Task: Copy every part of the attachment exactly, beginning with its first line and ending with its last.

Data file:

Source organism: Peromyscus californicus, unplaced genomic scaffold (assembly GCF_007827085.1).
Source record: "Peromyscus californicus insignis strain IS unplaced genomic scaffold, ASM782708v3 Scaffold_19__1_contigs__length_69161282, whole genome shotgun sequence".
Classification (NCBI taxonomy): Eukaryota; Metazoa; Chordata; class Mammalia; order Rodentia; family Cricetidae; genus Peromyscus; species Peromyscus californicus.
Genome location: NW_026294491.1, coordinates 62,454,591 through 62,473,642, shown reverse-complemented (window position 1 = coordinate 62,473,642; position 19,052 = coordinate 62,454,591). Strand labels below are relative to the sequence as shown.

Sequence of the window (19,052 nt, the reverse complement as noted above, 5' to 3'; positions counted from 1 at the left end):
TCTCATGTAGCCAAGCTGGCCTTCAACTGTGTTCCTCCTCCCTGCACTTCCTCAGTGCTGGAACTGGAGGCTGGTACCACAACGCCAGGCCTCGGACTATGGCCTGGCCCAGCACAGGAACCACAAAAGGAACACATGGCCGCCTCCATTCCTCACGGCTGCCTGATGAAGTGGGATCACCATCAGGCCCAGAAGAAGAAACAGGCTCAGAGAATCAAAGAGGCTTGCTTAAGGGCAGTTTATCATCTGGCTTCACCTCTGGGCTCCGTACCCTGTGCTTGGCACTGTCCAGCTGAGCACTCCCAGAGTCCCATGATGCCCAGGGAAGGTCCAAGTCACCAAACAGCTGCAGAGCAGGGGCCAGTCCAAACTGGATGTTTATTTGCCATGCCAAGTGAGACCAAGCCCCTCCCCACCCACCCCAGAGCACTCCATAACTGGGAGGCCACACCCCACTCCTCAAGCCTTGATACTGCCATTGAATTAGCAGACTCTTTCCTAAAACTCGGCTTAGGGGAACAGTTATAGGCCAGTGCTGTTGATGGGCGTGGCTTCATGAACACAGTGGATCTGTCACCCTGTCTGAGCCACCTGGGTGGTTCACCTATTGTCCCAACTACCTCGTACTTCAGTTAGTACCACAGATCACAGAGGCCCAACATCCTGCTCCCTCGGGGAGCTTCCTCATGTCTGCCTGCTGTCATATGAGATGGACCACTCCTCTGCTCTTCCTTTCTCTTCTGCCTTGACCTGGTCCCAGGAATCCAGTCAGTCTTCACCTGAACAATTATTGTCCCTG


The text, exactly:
Source organism: Peromyscus californicus, unplaced genomic scaffold (assembly GCF_007827085.1).
Source record: "Peromyscus californicus insignis strain IS unplaced genomic scaffold, ASM782708v3 Scaffold_19__1_contigs__length_69161282, whole genome shotgun sequence".
Classification (NCBI taxonomy): Eukaryota; Metazoa; Chordata; class Mammalia; order Rodentia; family Cricetidae; genus Peromyscus; species Peromyscus californicus.
Genome location: NW_026294491.1, coordinates 62,454,591 through 62,473,642, shown reverse-complemented (window position 1 = coordinate 62,473,642; position 19,052 = coordinate 62,454,591). Strand labels below are relative to the sequence as shown.

Sequence of the window (19,052 nt, the reverse complement as noted above, 5' to 3'; positions counted from 1 at the left end):
TCTCATGTAGCCAAGCTGGCCTTCAACTGTGTTCCTCCTCCCTGCACTTCCTCAGTGCTGGAACTGGAGGCTGGTACCACAACGCCAGGCCTCGGACTATGGCCTGGCCCAGCACAGGAACCACAAAAGGAACACATGGCCGCCTCCATTCCTCACGGCTGCCTGATGAAGTGGGATCACCATCAGGCCCAGAAGAAGAAACAGGCTCAGAGAATCAAAGAGGCTTGCTTAAGGGCAGTTTATCATCTGGCTTCACCTCTGGGCTCCGTACCCTGTGCTTGGCACTGTCCAGCTGAGCACTCCCAGAGTCCCATGATGCCCAGGGAAGGTCCAAGTCACCAAACAGCTGCAGAGCAGGGGCCAGTCCAAACTGGATGTTTATTTGCCATGCCAAGTGAGACCAAGCCCCTCCCCACCCACCCCAGAGCACTCCATAACTGGGAGGCCACACCCCACTCCTCAAGCCTTGATACTGCCATTGAATTAGCAGACTCTTTCCTAAAACTCGGCTTAGGGGAACAGTTATAGGCCAGTGCTGTTGATGGGCGTGGCTTCATGAACACAGTGGATCTGTCACCCTGTCTGAGCCACCTGGGTGGTTCACCTATTGTCCCAACTACCTCGTACTTCAGTTAGTACCACAGATCACAGAGGCCCAACATCCTGCTCCCTCGGGGAGCTTCCTCATGTCTGCCTGCTGTCATATGAGATGGACCACTCCTCTGCTCTTCCTTTCTCTTCTGCCTTGACCTGGTCCCAGGAATCCAGTCAGTCTTCACCTGAACAATTATTGTCCCTG